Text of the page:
🍺 Top-down Brew: EZ But Crude Water Calculator

Purpose: This is a quick but rough calculator to adjust the chemistry of brewing water.

1. Enter the water volume:

gallons or liters

US gallons Metric liters

2. Enter the starting water concentrations in parts per million (ppm):

Calcium (Ca2+)
Magnesium (Mg2+)
Sodium (Na+)
Sulfate (SO4)
Chloride (Cl-)
Carbonate (CO3)

3. Enter the salt additions in teaspoons:

Calcium sulfate (AKA gypsum)
Calcium chloride
Magnesium sulfate (AKA epsom salt)
Sodium chloride (AKA table salt)
Calcium carbonate (AKA chalk)
Sodium bicarbonate (AKA baking soda)

Results: *** Waiting for results ***


This calculator is for adjusting the mineral concentrations of brewing water. The use teaspoon measurements is quick and easy, but somewhat crude. Use this calculator if you prefer ease-of-use over precision.

The following are some minimum/maximum recommendations (Green (2017) BYO, May-June, p. 84-91):

The calcium and carbonate/bicarbonate levels are arguably the most important. Calcium levels of at least 30 to 50 ppm are needed for the mash sugar conversion process and for yeast health. The carbonate/bicarbonate levels are important for determining the mash pH. High carbonate/bicarbonate levels can pose problems for the mash pH of pale beers.

For most beer styles it is best to begin by adjusting the calcium sulfate and calcium chloride additions. The other possible salts are less essential. Calcium carbonate does not readily dissolve into neutral pH water. It may be useful when added directly to the mash of dark beers like porters and stouts to counteract the acidity of dark malts. Calcium carbonate should be avoided for lightly colored beer styles.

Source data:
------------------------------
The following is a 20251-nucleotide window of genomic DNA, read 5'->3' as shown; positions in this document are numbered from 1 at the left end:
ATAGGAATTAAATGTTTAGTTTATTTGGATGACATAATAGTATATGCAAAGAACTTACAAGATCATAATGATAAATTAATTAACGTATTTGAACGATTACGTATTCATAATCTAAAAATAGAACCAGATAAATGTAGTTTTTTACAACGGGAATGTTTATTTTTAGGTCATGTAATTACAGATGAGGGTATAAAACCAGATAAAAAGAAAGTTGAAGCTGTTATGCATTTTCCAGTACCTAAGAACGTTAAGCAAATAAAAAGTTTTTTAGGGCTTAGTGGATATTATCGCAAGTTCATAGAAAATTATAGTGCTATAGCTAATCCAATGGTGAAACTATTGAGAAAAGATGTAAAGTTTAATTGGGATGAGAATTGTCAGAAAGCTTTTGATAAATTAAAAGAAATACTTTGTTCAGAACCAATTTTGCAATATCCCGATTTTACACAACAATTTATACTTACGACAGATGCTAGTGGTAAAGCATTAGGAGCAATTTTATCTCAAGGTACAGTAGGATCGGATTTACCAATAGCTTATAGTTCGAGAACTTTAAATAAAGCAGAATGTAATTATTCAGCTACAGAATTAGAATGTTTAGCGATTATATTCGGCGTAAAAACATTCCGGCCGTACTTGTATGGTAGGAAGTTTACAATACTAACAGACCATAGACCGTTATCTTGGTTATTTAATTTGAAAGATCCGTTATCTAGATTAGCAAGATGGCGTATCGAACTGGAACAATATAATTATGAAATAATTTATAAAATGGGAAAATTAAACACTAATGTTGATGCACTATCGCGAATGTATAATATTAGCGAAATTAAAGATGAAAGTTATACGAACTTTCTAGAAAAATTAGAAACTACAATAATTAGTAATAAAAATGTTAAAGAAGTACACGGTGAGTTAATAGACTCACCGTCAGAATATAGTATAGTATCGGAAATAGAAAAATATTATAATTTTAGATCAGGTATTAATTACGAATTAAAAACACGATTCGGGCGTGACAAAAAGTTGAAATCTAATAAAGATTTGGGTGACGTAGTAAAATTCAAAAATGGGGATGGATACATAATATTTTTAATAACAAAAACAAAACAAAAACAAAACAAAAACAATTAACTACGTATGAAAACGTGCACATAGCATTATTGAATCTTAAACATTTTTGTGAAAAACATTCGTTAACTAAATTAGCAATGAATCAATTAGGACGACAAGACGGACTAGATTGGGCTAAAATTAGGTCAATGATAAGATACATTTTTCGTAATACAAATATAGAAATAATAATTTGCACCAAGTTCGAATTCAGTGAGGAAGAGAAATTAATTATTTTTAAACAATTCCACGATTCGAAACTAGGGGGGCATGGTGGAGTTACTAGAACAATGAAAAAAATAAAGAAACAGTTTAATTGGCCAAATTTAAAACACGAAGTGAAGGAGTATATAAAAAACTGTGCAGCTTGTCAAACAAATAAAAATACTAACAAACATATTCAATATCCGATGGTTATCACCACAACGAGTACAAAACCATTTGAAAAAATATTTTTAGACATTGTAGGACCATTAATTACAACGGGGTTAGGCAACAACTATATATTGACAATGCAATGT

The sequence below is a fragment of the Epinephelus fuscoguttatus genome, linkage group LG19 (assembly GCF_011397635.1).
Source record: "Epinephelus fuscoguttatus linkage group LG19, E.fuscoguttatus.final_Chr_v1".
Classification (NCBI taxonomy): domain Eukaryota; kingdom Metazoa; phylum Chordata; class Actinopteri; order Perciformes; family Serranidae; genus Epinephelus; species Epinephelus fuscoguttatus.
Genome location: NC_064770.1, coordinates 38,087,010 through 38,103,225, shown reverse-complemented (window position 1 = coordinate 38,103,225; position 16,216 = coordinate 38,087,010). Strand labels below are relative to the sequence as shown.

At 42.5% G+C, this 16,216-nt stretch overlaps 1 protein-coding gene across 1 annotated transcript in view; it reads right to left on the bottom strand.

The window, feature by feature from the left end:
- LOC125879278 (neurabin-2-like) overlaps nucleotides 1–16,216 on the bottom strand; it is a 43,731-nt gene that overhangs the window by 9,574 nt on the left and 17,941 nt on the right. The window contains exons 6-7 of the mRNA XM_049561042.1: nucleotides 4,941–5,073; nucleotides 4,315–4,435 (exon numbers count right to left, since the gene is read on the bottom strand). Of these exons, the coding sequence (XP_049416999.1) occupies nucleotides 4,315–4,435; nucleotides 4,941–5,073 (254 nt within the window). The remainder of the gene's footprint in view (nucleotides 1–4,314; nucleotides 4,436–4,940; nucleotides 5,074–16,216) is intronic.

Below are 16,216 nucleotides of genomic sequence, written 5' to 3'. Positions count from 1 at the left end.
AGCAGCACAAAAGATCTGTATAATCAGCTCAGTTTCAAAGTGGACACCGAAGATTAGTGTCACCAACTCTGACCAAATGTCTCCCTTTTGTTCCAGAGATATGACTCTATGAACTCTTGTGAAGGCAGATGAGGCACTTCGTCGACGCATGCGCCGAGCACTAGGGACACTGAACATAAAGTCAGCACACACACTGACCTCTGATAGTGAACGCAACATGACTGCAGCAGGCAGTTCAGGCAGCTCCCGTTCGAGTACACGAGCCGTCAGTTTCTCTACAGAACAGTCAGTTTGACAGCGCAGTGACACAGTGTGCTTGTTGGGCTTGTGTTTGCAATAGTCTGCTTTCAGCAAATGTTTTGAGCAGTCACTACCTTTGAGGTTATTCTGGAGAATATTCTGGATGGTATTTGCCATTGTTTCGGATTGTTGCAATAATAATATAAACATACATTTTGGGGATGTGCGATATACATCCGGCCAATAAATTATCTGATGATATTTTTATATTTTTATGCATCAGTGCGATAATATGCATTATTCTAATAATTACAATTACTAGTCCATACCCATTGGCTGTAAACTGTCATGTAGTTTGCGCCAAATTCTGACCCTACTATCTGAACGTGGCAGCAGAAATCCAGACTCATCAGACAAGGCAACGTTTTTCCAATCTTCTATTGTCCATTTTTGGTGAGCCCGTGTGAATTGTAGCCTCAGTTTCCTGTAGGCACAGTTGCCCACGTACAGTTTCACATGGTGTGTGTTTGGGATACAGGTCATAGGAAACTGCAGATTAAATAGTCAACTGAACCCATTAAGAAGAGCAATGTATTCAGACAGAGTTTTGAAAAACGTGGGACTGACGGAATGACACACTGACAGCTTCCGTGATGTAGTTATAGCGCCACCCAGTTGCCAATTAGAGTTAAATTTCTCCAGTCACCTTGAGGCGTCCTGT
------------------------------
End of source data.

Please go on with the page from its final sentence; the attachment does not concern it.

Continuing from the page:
Brad Smith has a nice description of the sulfate-chloride ratio based on John Palmer's research. In brief, ratios of 0.8 to 1.5 are considered balanced. Ratios that are less than .8 (more chloride) enhance maltiness and over 1.5 (more sulfate) emphasize bitterness.

Gordon Strong uses a similar volume-focused (teaspoons) approach with reverse osmosis water (Strong, 2020 March-April, BYO, p. 50-57). Here are his basic suggestions. Keep in mind that reverse osmosis water starts with zero minerals and is adjusted to pH 5.5.

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